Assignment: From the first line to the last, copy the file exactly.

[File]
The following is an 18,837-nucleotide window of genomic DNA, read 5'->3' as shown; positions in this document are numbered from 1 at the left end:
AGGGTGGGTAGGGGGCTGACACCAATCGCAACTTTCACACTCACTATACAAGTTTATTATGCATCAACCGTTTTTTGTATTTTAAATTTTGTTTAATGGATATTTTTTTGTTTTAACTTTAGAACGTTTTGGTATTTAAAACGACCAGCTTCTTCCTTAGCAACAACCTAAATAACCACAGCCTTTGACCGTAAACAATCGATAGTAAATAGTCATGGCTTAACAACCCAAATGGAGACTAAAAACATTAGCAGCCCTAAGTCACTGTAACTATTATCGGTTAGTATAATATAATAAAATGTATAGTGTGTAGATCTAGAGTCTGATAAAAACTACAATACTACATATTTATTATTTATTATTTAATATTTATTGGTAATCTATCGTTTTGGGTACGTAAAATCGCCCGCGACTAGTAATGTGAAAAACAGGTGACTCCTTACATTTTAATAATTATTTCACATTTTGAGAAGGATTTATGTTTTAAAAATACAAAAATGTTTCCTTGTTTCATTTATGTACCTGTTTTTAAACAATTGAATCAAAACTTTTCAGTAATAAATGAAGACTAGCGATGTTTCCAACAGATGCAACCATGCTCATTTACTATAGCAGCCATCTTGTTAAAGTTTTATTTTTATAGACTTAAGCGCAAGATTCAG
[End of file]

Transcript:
The following is an 18,837-nucleotide window of genomic DNA, read 5'->3' as shown; positions in this document are numbered from 1 at the left end:
AGGGTGGGTAGGGGGCTGACACCAATCGCAACTTTCACACTCACTATACAAGTTTATTATGCATCAACCGTTTTTTGTATTTTAAATTTTGTTTAATGGATATTTTTTTGTTTTAACTTTAGAACGTTTTGGTATTTAAAACGACCAGCTTCTTCCTTAGCAACAACCTAAATAACCACAGCCTTTGACCGTAAACAATCGATAGTAAATAGTCATGGCTTAACAACCCAAATGGAGACTAAAAACATTAGCAGCCCTAAGTCACTGTAACTATTATCGGTTAGTATAATATAATAAAATGTATAGTGTGTAGATCTAGAGTCTGATAAAAACTACAATACTACATATTTATTATTTATTATTTAATATTTATTGGTAATCTATCGTTTTGGGTACGTAAAATCGCCCGCGACTAGTAATGTGAAAAACAGGTGACTCCTTACATTTTAATAATTATTTCACATTTTGAGAAGGATTTATGTTTTAAAAATACAAAAATGTTTCCTTGTTTCATTTATGTACCTGTTTTTAAACAATTGAATCAAAACTTTTCAGTAATAAATGAAGACTAGCGATGTTTCCAACAGATGCAACCATGCTCATTTACTATAGCAGCCATCTTGTTAAAGTTTTATTTTTATAGACTTAAGCGCAAGATTCAG